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Title:Direct imaging of self-assembly behaviors of colloids: from the microscale plates to the nanoscale cubes
Author(s):Luo, Binbin
Director of Research:Chen, Qian
Doctoral Committee Chair(s):Chen, Qian
Doctoral Committee Member(s):Braun, Paul V.; Cheng, Jianjun; Zuo, Jian-Min; Schroeder, Charles M.
Department / Program:Materials Science & Engineerng
Discipline:Materials Science & Engr
Degree Granting Institution:University of Illinois at Urbana-Champaign
liquid-phase TEM
Abstract:Microscale and nanoscale colloidal particle self-assembly is widely studied to establish the design rules towards ordered structures and used as atomic model systems for phase transition studies such as crystallization and growth. The well-established synthetic library enables the synthesis of colloidal particles with controllable size, morphology, and surface chemistry, which dictates their interactions for self-assembly. This dissertation focuses on studying a promising yet underexplored colloidal building blocks: anisometric colloids and developing direct imaging tool of liquid-phase transmission electron microscopy (TEM) to visualize and quantify the less-explored nanoparticle self-assembly dynamics in solution. I begin by engineering highly directional interactions of micron-sized silver plates through colloidal synthesis and surface functionalization, to induce their co-assembly with patchy spheres into complex, 2D architectures. Utilizing a combination of direct optical microscopy imaging, theoretical modeling, and automated single particle tracking, I further demonstrate an unconventional crystallization pathway into 3D hierarchical lattices from polydisperse colloids. Then I focus on a foundationally new imaging tool known as liquid-phase TEM for in-situ imaging of otherwise inaccessible solution-phase nanoparticle self-assembly dynamics at nanometer resolution. I substantially advanced this technique and revealed, for the first time, the nanoparticle assembly dynamics such as a layer-by-layer growth process into flat superlattices. This dissertation concludes by highlighting new opportunities from this technical improvement in navigating colloidal interactions to engineer the conformation, phase behaviors and collective dynamics of colloids on the nanometer length scale. The generalized interaction engineering strategy from my research can serve as a general guideline for the design and fabrication of functional colloidal materials from the bottom-up.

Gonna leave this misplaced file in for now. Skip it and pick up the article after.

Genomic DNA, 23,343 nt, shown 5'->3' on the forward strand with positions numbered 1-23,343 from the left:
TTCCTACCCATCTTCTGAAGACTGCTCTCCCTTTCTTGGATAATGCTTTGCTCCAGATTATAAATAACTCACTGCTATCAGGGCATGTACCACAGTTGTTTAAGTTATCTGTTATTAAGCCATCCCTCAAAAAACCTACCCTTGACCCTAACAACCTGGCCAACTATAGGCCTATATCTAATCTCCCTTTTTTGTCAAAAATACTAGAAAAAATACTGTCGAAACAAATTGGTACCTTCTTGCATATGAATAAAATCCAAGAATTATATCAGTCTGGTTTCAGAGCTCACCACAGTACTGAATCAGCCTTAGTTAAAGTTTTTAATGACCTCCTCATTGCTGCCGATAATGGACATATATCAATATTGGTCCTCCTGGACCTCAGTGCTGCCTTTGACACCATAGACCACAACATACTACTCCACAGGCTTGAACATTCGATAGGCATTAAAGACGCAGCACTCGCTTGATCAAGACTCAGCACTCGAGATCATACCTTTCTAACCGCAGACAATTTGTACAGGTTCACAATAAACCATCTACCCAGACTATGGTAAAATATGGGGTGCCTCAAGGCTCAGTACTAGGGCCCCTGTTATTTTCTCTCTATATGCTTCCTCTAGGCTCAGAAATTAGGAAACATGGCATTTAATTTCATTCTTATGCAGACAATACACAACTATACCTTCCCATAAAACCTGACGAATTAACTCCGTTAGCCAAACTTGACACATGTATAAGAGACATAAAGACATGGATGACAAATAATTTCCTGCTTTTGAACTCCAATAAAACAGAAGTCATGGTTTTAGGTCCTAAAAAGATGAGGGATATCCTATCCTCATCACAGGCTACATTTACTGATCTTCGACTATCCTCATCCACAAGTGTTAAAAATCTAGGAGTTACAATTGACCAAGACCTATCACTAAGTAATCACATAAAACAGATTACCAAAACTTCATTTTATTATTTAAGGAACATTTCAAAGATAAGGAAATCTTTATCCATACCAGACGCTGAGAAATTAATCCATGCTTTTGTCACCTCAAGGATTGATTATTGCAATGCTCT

Issue Date:2020-05-04
Rights Information:Copyright 2020 Binbin Luo
Date Available in IDEALS:2020-08-27
Date Deposited:2020-05

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